Red Leg brewery had just enough money to make the payroll for four months when state restrictions to slow the spread of the COVID-19 pandemic forced the brewery to close in late March.
Todd Baldwin, the founder and president of Red Leg, told his 16 employees that he planned to keep them all on the payroll until the money ran out and forced the brewery to file for bankruptcy. But that day never came. The northern brewery received $ 87,000 from the United States Small Business Administration’s Payment Check Protection Program, created by legislation in March to help small businesses retain employees.
“The Salary Protection Program helped us to survive as a company. We were one of many companies that heard that we couldn’t do business (during the pandemic), ”said Baldwin. “We kept everyone on our payroll (16 people) and gave them an increase of $ 15 an hour until August, as we had reduced their hours. I told our employees that we still had eight payrolls that we could make and then we would go bankrupt, but the PPP loan came a few days later. “
Red Leg was one of Colorado’s five companies and non-profit organizations, SBA administrator Jovita Carranza, who visited Friday to learn more about how companies used PPP loans, which can be forgiven if 60% of money is used for payroll. She was also “assessing the business climate” and looking for ideas on where to focus a possible additional round of PPP financing that could be included in pandemic relief legislation under negotiation between the Trump administration and Democratic leaders in Congress.
Red Leg not only survived, but will move later this year to a $ 8.5 million beer, restaurant and entertainment complex under construction on 2323 Garden of the Gods Road. The 2.5-acre complex, financed with a loan guaranteed by the SBA, could accommodate up to 2,500 customers, although Baldwin remains concerned that Red Leg will be able to use only a fraction of the COVID-19 restrictions.
The new complex is a major expansion of the brewery’s location in a warehouse district at 4630 Forge Road, which Baldwin financed with a loan of up to $ 300,000 on 18 credit cards to start the business. A 28-year-old businessman with no experience in the beer industry, Baldwin said he was turned down by 30 local banks for loans, so he and his wife used several cards in 2012 to finance the business and paid off the balance in two years.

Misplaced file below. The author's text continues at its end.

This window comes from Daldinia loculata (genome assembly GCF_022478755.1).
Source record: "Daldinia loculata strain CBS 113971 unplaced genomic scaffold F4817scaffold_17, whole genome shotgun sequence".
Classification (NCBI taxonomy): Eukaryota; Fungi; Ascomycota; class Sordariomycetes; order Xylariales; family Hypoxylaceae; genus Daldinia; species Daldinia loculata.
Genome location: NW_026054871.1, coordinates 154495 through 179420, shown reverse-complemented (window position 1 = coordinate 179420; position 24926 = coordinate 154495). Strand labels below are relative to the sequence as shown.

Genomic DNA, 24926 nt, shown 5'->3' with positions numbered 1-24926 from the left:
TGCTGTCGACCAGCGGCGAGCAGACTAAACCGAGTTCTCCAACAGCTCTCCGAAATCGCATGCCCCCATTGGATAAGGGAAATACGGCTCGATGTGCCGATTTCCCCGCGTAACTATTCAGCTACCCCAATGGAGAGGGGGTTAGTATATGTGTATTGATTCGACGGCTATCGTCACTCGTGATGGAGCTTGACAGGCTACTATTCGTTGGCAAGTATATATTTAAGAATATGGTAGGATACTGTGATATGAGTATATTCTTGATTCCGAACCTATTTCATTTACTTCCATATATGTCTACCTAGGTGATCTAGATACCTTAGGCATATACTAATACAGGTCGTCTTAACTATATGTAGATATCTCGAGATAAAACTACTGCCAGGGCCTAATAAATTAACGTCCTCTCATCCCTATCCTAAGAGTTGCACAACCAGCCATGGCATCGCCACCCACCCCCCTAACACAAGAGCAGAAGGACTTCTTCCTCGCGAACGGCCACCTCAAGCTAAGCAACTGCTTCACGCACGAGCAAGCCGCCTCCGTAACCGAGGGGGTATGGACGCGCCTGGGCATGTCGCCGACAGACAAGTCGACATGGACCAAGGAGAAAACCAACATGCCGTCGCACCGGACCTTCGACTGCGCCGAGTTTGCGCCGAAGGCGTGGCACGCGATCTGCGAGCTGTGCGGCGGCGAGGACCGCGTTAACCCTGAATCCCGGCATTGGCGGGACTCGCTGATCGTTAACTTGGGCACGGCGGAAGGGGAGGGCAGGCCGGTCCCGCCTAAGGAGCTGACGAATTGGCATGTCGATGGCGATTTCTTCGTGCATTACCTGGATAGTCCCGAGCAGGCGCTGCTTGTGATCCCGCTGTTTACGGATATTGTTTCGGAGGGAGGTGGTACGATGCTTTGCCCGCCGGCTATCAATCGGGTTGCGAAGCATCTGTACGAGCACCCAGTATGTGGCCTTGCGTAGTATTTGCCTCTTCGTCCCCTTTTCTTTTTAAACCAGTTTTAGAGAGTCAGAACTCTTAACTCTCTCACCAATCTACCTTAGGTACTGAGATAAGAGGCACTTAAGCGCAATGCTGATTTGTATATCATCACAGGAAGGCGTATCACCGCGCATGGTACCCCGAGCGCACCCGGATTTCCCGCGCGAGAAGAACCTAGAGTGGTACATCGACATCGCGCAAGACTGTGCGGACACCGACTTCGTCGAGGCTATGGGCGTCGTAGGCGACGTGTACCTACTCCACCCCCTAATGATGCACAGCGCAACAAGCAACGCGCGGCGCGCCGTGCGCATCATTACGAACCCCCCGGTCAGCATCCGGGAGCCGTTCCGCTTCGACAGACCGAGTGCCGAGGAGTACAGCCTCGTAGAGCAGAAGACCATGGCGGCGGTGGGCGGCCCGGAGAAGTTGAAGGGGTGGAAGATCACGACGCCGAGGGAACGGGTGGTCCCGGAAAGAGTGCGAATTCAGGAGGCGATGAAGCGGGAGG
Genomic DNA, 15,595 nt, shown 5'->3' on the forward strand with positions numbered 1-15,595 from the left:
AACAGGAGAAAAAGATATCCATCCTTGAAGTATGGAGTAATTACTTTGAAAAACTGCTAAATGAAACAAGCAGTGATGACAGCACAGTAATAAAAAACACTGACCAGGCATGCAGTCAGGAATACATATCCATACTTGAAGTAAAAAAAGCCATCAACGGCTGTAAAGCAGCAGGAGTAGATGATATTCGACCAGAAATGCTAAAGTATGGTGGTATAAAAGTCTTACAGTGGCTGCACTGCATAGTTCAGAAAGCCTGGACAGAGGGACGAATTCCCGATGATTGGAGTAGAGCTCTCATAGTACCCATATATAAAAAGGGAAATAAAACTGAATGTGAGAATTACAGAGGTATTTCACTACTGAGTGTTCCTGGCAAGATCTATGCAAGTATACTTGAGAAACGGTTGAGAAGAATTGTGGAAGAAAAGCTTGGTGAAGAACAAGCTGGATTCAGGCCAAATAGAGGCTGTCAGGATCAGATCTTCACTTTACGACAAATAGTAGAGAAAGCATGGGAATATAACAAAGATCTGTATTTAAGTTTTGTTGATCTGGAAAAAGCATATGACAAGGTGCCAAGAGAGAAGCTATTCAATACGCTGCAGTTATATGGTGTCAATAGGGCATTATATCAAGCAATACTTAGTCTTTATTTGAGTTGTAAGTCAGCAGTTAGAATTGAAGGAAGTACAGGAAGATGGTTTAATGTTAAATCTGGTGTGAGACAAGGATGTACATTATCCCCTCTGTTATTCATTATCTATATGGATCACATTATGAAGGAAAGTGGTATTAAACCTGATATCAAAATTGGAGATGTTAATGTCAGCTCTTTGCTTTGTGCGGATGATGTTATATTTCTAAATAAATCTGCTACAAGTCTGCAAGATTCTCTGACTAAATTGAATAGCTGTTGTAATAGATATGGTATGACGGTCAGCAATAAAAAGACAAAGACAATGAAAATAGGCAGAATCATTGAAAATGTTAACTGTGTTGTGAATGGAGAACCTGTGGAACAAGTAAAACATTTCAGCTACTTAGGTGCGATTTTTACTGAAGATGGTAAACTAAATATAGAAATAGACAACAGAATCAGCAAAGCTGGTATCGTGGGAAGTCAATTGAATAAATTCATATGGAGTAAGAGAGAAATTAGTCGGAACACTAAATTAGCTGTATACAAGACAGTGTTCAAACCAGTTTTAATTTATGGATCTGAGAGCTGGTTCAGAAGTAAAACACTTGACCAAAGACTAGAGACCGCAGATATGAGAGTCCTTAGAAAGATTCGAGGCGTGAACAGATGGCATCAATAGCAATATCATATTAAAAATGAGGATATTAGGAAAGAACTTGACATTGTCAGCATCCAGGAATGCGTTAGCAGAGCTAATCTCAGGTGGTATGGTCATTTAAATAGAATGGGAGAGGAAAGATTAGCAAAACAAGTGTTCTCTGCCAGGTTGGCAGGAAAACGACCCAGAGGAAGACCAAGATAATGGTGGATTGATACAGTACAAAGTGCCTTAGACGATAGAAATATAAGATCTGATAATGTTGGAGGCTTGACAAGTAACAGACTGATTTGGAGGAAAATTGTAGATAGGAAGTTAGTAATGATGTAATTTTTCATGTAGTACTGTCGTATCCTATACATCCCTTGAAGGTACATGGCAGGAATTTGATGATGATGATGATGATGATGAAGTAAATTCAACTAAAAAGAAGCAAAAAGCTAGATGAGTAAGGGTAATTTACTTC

“Many companies are saying that if there was another round of PPP, they could continue to expand their business. Some businesses, like restaurants and entertainment companies, are still suffering and would need more help, ”said Carranza.
“We focus on the underserved market and the smallest of small businesses, and I’m here to learn and apply what I’ve learned” to shape future rounds of PPP loans.
Stephanie Richard received three types of help from the SBA to help Sparkles and Lace Boutique, a company she owns with Lisa Raulie, to rehire her seven employees and survive the closure in the first months of the pandemic. The women’s clothing store, which is expanding into men’s clothing, received $ 19,000 in a PPP loan, a $ 7,000 grant and $ 6,600 in deferred payments on its SBA loan to bring employees back and pay rent. his building at 2140 Garden of the Gods Road.
“We couldn’t have done it with this help. We got more online while we were closed during the stay at home request and were very busy after we reopened, but it declined afterwards, ”said Richard. The company had received the SBA loan a year ago to finance an expansion and would have difficulty making loan payments while it was closed, so deferred payments helped Sparkles and Lace survive, she said.
The United States Olympic and Paralympic Museum in central Colorado Springs also received a $ 100,000 PPP loan to continue paying its staff and prepare for its opening in July, said Christopher Liedel, the museum’s CEO. The loan financed the payroll of about 10 employees, who he said were “huge” to complete construction and keep opening plans going, like making adjustments to meet pandemic-related requirements, he said.